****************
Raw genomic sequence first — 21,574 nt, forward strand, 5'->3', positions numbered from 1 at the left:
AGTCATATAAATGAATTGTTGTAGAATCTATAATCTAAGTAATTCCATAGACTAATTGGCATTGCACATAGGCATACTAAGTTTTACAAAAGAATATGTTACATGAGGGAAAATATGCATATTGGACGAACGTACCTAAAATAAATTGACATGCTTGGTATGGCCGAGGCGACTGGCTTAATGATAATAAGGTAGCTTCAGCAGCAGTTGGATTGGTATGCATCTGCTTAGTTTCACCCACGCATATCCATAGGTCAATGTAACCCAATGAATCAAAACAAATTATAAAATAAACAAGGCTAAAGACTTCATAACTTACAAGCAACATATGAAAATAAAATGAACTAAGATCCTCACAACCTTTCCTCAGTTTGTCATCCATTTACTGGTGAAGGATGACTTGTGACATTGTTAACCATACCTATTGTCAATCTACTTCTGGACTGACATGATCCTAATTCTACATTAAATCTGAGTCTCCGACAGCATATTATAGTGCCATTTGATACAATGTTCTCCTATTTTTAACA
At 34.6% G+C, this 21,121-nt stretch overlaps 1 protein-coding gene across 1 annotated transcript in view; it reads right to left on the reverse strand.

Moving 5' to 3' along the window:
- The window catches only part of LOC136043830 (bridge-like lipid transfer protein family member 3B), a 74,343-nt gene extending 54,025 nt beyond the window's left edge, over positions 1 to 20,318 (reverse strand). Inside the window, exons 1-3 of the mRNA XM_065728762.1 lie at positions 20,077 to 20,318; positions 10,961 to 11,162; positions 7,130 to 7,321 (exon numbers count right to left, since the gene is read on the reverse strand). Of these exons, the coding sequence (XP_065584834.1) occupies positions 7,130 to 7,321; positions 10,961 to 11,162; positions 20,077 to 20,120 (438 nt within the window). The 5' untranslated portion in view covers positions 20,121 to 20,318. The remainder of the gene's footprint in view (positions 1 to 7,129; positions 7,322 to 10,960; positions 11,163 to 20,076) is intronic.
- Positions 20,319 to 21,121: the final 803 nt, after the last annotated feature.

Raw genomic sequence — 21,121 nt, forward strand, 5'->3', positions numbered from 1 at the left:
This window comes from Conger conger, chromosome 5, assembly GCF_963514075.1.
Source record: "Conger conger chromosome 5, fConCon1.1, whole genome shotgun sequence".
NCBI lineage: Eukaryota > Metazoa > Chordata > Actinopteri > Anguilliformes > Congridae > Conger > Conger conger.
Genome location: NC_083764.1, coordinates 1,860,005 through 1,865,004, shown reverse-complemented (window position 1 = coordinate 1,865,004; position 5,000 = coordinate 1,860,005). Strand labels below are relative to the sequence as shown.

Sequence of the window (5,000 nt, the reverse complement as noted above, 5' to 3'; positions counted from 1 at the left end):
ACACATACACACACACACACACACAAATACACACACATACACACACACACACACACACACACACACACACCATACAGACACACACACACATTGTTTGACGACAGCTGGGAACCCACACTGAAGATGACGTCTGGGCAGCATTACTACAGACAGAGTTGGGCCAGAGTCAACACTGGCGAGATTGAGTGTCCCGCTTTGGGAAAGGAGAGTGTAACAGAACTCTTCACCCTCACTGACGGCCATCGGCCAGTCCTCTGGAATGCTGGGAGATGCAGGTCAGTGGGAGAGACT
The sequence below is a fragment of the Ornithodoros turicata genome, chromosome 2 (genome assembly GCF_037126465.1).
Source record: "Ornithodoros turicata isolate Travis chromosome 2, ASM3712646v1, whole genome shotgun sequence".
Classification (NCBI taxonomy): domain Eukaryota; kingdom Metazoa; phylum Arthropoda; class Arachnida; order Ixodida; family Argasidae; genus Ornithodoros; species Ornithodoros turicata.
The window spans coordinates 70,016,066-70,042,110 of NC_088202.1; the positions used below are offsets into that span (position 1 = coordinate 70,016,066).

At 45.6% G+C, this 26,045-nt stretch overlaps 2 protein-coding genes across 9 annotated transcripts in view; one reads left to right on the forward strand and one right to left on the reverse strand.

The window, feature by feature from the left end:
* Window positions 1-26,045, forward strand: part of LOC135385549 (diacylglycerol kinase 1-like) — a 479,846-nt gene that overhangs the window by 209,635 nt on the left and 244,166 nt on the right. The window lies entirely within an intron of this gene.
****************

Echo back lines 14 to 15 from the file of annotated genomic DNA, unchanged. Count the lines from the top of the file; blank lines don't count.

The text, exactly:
The sequence below is a fragment of the Ornithodoros turicata genome, chromosome 2 (genome assembly GCF_037126465.1).
Source record: "Ornithodoros turicata isolate Travis chromosome 2, ASM3712646v1, whole genome shotgun sequence".